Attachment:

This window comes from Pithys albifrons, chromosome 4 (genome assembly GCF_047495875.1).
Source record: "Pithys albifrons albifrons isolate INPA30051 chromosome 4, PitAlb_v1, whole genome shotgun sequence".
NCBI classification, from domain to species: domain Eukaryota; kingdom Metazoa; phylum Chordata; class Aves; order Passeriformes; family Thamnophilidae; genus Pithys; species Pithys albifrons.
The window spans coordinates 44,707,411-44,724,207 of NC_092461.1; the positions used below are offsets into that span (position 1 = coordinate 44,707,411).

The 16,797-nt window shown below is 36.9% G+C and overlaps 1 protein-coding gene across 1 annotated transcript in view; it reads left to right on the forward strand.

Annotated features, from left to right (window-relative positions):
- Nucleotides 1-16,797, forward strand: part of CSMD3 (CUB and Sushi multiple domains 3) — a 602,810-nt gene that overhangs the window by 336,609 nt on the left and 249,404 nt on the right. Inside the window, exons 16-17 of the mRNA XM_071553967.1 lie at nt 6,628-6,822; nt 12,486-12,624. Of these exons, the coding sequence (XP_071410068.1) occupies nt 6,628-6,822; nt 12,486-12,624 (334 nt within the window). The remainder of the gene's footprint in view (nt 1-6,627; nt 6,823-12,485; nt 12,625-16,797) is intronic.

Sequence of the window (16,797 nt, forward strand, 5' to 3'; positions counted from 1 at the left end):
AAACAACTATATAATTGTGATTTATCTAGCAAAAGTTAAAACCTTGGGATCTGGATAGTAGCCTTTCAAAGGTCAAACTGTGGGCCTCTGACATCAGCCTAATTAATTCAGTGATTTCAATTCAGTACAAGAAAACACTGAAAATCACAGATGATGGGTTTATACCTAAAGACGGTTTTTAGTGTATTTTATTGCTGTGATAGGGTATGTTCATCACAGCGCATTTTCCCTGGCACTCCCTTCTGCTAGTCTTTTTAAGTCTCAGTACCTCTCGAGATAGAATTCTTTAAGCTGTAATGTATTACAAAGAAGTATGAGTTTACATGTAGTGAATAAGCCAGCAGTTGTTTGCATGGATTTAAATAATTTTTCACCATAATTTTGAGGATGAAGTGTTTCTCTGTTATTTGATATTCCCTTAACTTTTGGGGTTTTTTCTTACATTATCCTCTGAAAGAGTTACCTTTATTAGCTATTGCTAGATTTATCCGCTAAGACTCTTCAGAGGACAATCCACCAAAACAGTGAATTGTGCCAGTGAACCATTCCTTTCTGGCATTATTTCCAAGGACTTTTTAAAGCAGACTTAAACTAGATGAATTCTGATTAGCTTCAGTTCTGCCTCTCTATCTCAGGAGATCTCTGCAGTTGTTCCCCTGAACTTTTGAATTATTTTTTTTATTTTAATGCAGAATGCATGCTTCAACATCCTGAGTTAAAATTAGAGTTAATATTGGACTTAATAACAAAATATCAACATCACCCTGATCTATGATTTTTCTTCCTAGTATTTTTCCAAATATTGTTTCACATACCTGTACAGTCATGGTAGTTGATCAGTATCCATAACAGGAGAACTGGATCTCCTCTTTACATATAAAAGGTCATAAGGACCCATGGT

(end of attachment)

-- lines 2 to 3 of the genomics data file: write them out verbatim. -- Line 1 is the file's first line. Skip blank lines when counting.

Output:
Source record: "Pithys albifrons albifrons isolate INPA30051 chromosome 4, PitAlb_v1, whole genome shotgun sequence".
NCBI classification, from domain to species: domain Eukaryota; kingdom Metazoa; phylum Chordata; class Aves; order Passeriformes; family Thamnophilidae; genus Pithys; species Pithys albifrons.